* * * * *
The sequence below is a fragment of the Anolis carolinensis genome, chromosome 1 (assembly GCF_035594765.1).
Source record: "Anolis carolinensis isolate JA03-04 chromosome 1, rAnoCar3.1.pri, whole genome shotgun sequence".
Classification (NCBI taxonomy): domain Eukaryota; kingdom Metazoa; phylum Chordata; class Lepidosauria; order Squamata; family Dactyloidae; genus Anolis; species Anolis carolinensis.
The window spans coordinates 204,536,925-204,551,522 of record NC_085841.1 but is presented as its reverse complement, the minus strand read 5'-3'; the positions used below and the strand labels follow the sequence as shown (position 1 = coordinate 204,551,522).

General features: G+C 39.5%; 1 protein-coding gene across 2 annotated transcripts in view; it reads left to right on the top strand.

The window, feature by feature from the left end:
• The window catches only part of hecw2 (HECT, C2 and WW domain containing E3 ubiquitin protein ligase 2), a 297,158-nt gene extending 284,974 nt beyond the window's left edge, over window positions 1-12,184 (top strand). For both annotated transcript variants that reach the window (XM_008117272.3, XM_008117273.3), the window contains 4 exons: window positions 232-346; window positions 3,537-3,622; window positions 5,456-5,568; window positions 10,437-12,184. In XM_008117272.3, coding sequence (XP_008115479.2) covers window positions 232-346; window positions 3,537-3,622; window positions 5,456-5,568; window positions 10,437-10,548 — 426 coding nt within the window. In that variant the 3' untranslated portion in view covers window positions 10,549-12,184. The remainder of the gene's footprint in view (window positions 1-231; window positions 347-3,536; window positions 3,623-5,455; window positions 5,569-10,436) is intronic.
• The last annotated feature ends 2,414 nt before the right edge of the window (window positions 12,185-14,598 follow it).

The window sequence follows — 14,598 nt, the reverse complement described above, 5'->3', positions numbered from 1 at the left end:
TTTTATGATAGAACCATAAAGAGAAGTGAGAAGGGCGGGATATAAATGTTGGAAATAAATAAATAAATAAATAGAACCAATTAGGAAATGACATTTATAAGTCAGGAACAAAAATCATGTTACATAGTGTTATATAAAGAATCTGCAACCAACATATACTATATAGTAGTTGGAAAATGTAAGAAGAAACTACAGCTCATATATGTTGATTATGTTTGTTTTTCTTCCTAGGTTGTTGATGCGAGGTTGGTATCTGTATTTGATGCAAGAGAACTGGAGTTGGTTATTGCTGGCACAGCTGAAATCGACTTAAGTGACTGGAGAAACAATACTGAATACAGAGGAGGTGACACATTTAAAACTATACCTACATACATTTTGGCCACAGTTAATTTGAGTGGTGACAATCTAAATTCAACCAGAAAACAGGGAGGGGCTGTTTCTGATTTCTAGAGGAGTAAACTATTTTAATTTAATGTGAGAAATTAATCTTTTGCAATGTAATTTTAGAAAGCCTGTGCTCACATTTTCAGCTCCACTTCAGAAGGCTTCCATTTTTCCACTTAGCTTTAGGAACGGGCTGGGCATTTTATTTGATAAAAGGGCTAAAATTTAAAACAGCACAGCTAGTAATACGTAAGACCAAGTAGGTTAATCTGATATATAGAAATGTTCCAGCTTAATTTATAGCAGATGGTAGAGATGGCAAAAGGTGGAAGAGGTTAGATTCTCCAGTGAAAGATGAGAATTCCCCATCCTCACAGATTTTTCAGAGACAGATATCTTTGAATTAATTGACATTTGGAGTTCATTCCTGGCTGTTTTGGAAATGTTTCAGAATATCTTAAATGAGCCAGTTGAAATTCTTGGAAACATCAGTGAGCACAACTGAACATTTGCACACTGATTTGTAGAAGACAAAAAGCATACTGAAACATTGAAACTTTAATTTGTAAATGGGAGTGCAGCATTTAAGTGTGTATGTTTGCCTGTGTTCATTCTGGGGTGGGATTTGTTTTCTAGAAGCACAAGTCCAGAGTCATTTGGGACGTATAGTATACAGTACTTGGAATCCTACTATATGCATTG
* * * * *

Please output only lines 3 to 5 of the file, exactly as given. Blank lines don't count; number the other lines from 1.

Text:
Classification (NCBI taxonomy): domain Eukaryota; kingdom Metazoa; phylum Chordata; class Lepidosauria; order Squamata; family Dactyloidae; genus Anolis; species Anolis carolinensis.
The window spans coordinates 204,536,925-204,551,522 of record NC_085841.1 but is presented as its reverse complement, the minus strand read 5'-3'; the positions used below and the strand labels follow the sequence as shown (position 1 = coordinate 204,551,522).

General features: G+C 39.5%; 1 protein-coding gene across 2 annotated transcripts in view; it reads left to right on the top strand.